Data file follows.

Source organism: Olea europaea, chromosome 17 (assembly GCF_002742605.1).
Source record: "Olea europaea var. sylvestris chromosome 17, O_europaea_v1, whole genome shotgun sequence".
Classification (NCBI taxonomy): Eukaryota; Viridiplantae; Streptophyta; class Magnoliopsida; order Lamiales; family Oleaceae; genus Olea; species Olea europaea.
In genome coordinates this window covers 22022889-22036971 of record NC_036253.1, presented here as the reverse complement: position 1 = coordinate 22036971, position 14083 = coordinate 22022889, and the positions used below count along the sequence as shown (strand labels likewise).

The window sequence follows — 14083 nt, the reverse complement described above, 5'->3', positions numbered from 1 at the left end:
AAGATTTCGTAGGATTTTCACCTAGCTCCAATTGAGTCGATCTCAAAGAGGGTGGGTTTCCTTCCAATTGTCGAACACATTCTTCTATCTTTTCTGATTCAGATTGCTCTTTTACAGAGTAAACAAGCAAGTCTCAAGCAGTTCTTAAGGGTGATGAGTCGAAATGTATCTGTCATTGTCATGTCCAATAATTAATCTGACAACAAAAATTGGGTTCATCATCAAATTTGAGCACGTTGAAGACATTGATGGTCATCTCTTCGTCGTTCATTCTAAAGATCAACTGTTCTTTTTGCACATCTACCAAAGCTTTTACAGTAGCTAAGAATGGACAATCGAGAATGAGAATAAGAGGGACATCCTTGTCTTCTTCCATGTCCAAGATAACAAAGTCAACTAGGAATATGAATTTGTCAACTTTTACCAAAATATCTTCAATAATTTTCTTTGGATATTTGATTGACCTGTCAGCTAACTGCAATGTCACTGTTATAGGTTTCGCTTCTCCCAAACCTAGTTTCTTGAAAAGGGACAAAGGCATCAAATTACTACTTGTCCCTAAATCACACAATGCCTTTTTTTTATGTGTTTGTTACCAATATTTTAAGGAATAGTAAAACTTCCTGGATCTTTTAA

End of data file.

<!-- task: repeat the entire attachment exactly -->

Source organism: Olea europaea, chromosome 17 (assembly GCF_002742605.1).
Source record: "Olea europaea var. sylvestris chromosome 17, O_europaea_v1, whole genome shotgun sequence".
Classification (NCBI taxonomy): Eukaryota; Viridiplantae; Streptophyta; class Magnoliopsida; order Lamiales; family Oleaceae; genus Olea; species Olea europaea.
In genome coordinates this window covers 22022889-22036971 of record NC_036253.1, presented here as the reverse complement: position 1 = coordinate 22036971, position 14083 = coordinate 22022889, and the positions used below count along the sequence as shown (strand labels likewise).

The window sequence follows — 14083 nt, the reverse complement described above, 5'->3', positions numbered from 1 at the left end:
AAGATTTCGTAGGATTTTCACCTAGCTCCAATTGAGTCGATCTCAAAGAGGGTGGGTTTCCTTCCAATTGTCGAACACATTCTTCTATCTTTTCTGATTCAGATTGCTCTTTTACAGAGTAAACAAGCAAGTCTCAAGCAGTTCTTAAGGGTGATGAGTCGAAATGTATCTGTCATTGTCATGTCCAATAATTAATCTGACAACAAAAATTGGGTTCATCATCAAATTTGAGCACGTTGAAGACATTGATGGTCATCTCTTCGTCGTTCATTCTAAAGATCAACTGTTCTTTTTGCACATCTACCAAAGCTTTTACAGTAGCTAAGAATGGACAATCGAGAATGAGAATAAGAGGGACATCCTTGTCTTCTTCCATGTCCAAGATAACAAAGTCAACTAGGAATATGAATTTGTCAACTTTTACCAAAATATCTTCAATAATTTTCTTTGGATATTTGATTGACCTGTCAGCTAACTGCAATGTCACTGTTATAGGTTTCGCTTCTCCCAAACCTAGTTTCTTGAAAAGGGACAAAGGCATCAAATTACTACTTGTCCCTAAATCACACAATGCCTTTTTTTTATGTGTTTGTTACCAATATTTTAAGGAATAGTAAAACTTCCTGGATCTTTTAA